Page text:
I just took em off, re-greased everything to the nines, seated the wheel gasket the best I could and let the adjuster nut do the work. Newly greased the dust cap made sure there was 0 end play and went about my business. Seems to be fine.
! - Use a piece of wood, small enough to fit through the street side of the old hub and tap out the old wheel gasket and/or bearing. - !
To anyone else who trys it, grease the bearings obviously, the shaft, under the new wheel gasket, and be sure to grease in any gap that can fit more grease.
Obviousnessess. Lol. No dirt in grease! Have friend help! Make note of what came from where and the order of it. You should take the tire off, then the brake caliper, set it on a box or something dont let it dangle, remove axle dust cap carefully it's softer metal, undo and remove cotter pin reuse this, then remove tooth nut cap, then take off adjuster nut, then pull off the entire rotor hub, in the front is a small bearing and washer which will likely fall out, on the other side is the wheel gasket and bearings, knock out gasket and bearing using wood and mallet, grease new rotor hub raceways then bearings new or old, put in larger newley packed and greased bearing and then just levelly seat new wheel gasket so it is firm it's soft metal and will bend if you try to force it, the adjuster nut will do the pushing in for you, now puch whole unit onto axle and push firmly in place and hold there, have friend hold it and put in front bearing and washer then nut, tighten as you turn till there is zero play, then replace tooth nut cover and cotter pin, rebend, grease and place dust cap back on, use wood and mallet to gently tap in place, replace brakes be sure to use screw absed vise clamp to push piston into caliper, now tighten caliper back in place, put tire on, hand tighten lugs, drop the car and tighten to 120lbs torque and be on your way.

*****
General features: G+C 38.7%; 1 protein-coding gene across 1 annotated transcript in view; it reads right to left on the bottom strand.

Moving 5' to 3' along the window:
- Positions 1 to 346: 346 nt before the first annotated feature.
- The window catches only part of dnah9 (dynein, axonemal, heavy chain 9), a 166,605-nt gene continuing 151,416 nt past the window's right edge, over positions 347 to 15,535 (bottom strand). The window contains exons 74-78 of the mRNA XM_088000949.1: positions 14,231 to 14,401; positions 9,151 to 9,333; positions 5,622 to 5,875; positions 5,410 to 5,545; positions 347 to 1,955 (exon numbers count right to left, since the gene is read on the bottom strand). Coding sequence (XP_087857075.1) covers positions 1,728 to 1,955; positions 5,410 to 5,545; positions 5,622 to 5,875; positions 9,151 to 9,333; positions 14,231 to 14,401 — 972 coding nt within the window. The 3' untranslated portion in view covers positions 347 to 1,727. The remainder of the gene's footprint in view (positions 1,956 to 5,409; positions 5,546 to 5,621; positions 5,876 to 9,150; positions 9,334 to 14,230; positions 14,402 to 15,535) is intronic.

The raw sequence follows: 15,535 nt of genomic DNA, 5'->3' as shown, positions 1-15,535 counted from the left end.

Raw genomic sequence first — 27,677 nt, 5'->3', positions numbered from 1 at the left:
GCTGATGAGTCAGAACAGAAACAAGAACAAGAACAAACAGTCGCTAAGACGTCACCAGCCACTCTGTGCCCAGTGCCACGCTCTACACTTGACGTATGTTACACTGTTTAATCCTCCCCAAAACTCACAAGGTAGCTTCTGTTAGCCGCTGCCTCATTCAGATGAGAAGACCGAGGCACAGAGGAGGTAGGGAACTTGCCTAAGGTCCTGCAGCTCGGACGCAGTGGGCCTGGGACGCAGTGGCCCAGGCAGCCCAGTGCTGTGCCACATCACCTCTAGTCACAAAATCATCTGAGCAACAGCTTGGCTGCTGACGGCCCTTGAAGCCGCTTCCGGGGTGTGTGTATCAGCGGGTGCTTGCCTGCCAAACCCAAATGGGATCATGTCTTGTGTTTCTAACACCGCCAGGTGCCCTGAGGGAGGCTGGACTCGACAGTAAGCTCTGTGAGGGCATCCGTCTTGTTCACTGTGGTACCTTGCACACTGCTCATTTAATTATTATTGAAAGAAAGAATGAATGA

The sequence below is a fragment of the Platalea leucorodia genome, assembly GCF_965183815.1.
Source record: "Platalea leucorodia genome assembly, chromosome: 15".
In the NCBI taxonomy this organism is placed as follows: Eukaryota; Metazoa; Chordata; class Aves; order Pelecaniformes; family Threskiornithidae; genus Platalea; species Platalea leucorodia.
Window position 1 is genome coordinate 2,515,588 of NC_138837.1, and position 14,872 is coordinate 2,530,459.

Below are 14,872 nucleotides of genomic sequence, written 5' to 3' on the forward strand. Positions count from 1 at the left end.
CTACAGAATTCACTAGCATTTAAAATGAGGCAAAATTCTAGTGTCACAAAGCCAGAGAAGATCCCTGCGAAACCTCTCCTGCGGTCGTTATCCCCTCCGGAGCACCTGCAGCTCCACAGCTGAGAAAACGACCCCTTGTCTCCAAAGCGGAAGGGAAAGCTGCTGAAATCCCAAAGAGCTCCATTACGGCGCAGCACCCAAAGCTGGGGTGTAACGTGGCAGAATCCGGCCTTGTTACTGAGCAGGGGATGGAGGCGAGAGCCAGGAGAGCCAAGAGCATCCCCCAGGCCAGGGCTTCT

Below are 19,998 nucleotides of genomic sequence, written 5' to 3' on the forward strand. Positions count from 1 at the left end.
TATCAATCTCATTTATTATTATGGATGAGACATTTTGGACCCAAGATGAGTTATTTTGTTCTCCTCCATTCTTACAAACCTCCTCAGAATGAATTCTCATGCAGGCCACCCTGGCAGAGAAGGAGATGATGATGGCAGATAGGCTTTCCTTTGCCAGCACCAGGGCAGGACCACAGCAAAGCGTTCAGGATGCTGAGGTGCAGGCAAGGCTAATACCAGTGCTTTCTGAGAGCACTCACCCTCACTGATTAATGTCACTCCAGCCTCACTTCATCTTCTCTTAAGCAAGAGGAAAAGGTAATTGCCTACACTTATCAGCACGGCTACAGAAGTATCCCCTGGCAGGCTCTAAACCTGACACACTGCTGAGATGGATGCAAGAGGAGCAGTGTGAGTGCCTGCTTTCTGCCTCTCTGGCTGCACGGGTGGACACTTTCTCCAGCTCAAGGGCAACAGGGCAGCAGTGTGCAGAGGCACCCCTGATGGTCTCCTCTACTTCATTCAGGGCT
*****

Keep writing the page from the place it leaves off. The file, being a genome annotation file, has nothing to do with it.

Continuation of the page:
Roughly. Dont blame me if you do it wrong, if thats your concern chiltons and just answer. Com are 15 bucks.
Wednesday, September 3rd, 2008 AT 9:11 PM